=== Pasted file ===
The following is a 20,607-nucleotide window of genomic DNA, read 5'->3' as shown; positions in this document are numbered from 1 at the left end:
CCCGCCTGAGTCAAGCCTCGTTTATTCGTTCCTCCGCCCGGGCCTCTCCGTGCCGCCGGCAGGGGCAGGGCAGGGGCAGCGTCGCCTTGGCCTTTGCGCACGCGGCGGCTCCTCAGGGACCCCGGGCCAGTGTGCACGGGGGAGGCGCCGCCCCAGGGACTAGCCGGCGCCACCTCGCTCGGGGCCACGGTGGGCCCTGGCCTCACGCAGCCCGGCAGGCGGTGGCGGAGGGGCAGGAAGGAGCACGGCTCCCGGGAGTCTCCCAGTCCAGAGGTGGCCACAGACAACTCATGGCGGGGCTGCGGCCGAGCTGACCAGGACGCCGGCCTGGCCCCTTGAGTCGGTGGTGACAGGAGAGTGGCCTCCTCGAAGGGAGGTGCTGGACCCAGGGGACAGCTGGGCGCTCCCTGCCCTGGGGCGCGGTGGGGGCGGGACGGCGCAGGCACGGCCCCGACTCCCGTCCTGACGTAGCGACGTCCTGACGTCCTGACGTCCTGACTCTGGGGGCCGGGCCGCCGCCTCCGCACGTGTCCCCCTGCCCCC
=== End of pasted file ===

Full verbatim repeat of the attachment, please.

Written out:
The following is a 20,607-nucleotide window of genomic DNA, read 5'->3' as shown; positions in this document are numbered from 1 at the left end:
CCCGCCTGAGTCAAGCCTCGTTTATTCGTTCCTCCGCCCGGGCCTCTCCGTGCCGCCGGCAGGGGCAGGGCAGGGGCAGCGTCGCCTTGGCCTTTGCGCACGCGGCGGCTCCTCAGGGACCCCGGGCCAGTGTGCACGGGGGAGGCGCCGCCCCAGGGACTAGCCGGCGCCACCTCGCTCGGGGCCACGGTGGGCCCTGGCCTCACGCAGCCCGGCAGGCGGTGGCGGAGGGGCAGGAAGGAGCACGGCTCCCGGGAGTCTCCCAGTCCAGAGGTGGCCACAGACAACTCATGGCGGGGCTGCGGCCGAGCTGACCAGGACGCCGGCCTGGCCCCTTGAGTCGGTGGTGACAGGAGAGTGGCCTCCTCGAAGGGAGGTGCTGGACCCAGGGGACAGCTGGGCGCTCCCTGCCCTGGGGCGCGGTGGGGGCGGGACGGCGCAGGCACGGCCCCGACTCCCGTCCTGACGTAGCGACGTCCTGACGTCCTGACGTCCTGACTCTGGGGGCCGGGCCGCCGCCTCCGCACGTGTCCCCCTGCCCCC